This Saturday, Dispatch, the rock band from Middlebury, Vt., once again visited our campus, this time to celebrate the inauguration of President Morty Schapiro. Our Preston Hillman caught up with them before the show.
What was your reaction to Who Are We Living For? debuting at #17 on the Billboard Top Internet Album Sales chart?
Pete: I think we were totally surprised. I think we sold 900 copies that first week, and we didn’t really think that that was enough to be ahead of Sting.
Brad: We were psyched.
And how many copies have you sold to date?
Pete: About 3,000 right now.
Brad: That was the only independent record on the Billboards. I thought it was going to be all indie, but Bomber Records was right up there with â€“ do I have to say it?
Pete: You have to say it.
Brad: Warner Brothers, Universal.
Who Are We Living For? seems to be a step in the mainstream direction while experimenting in new genres and with new instruments and techniques. It’s really a big change from your last three albums. Was this a conscious effort or just an evolution?
Chad: Just an evolution. I think people who have seen our live shows would understand where we’re coming from with this album and plus I feel like each disc is pretty different.
Pete: I hope that our aim wasn’t to do like a mainstream type sound. We were getting into a lot of different styles. We had been listening to a lot of Rage. At the same time we were listening to a lot of funk and Grateful Dead.
Brad: I wonder if the mainstream reaction is because it’s produced well; I mean because it sounds like a big record?
Pete: I think the main thing is we wanted to bring in all the different styles. And a lot of times records these days are stuff in one [style], like progressive rock, but we did everything. . .
Brad: We did everything we wanted to do, for sure.
Pete: . . .from folk to heavy metal.
Brad: The development of like six or seven instrumental funk jams â€“ that’s just us trying to stay fresh in between songs, and then at the end realizing that we really liked how they linked other songs on the record. There are tons of different songs and styles, so, I think we weren’t worried about risking it. Too many records are just blah.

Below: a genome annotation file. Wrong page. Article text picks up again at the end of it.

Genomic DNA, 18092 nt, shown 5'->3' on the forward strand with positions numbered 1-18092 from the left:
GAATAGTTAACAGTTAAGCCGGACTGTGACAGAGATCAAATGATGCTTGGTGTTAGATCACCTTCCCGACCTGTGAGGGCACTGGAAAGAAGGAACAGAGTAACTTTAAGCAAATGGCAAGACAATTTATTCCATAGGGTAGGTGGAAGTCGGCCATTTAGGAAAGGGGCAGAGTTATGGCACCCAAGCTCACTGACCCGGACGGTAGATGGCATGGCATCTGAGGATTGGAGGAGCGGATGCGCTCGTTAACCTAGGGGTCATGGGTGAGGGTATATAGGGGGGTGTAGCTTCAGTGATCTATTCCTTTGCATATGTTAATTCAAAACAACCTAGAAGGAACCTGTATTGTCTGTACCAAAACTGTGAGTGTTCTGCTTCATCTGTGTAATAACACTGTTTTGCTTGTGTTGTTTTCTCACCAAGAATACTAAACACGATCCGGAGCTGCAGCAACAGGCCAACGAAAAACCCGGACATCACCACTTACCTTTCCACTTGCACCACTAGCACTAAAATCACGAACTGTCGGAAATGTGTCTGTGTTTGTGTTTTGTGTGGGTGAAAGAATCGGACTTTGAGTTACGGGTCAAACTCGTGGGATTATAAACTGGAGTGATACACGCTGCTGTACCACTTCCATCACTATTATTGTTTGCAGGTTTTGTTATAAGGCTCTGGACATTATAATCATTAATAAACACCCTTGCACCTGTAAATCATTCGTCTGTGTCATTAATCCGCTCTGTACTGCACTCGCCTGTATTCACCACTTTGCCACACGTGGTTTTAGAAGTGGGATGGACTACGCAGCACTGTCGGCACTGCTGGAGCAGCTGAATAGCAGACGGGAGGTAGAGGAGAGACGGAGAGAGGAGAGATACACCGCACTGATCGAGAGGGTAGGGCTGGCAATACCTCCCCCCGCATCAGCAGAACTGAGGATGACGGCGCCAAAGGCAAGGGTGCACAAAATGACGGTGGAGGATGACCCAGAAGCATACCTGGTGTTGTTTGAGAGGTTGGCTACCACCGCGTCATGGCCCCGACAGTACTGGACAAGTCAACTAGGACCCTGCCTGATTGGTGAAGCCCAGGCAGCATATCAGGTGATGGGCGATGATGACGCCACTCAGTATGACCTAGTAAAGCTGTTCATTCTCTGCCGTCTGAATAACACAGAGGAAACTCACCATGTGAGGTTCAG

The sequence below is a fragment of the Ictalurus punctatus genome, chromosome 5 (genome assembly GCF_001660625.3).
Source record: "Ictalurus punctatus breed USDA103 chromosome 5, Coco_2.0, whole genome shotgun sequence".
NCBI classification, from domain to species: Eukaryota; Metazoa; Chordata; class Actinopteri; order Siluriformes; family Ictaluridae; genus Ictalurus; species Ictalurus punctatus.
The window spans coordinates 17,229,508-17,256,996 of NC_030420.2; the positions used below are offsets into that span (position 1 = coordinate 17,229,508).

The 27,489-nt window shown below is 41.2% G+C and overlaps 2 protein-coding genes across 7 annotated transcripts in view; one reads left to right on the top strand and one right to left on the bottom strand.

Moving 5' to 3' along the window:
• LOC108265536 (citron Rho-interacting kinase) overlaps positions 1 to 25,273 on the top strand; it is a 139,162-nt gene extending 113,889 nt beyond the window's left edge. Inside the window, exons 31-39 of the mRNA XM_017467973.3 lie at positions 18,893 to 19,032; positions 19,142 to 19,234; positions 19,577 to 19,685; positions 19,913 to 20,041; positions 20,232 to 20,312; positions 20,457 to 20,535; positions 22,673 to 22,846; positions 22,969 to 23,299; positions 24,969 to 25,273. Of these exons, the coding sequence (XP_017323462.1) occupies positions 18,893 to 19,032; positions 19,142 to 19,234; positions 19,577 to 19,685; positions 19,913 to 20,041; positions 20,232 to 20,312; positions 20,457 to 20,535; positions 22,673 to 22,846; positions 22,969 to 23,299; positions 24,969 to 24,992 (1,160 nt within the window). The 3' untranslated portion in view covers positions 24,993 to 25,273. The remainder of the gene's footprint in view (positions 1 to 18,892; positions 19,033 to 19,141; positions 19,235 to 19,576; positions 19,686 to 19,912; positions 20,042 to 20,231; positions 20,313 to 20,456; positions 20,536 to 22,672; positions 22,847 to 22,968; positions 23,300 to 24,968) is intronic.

Chad: It was also really natural. There was no decision made, this is just what came out.
Was most of the songwriting done in the studio or beforehand?
Pete: Well musically some of it, some of the funk jams, were done in the studio.
Chad: All of the songs had been around for a while, some of the guitar parts were just kind of flushed out in the studio.
What did each of you do with your time off this summer?
Pete: We had five weeks off. I actually worked on a project of my own, and these guys traveled around.
Chad: I went to Ireland for three weeks, and was over there working with Protestant and Catholic kids trying to – it was a peace and reconciliation camp.
Brad: Home to the west coast, and worked at a camp in Arizona for two weeks, and towards the end of it did a little traveling. It was just a crucial time for each one of us to do kind of our own thing and get out there and get fresh before we jump back into the world.
Do you really think you could take Incubus down in the formally challenged game of hoops?
Brad: Hell yeah.
Pete: No question.
Brad: They’ve got nothing.
Pete: Any sport. We could take them in any sport.
How did that all come about, challenging them in your liner notes?
Brad: Chad beat three of us, three on one.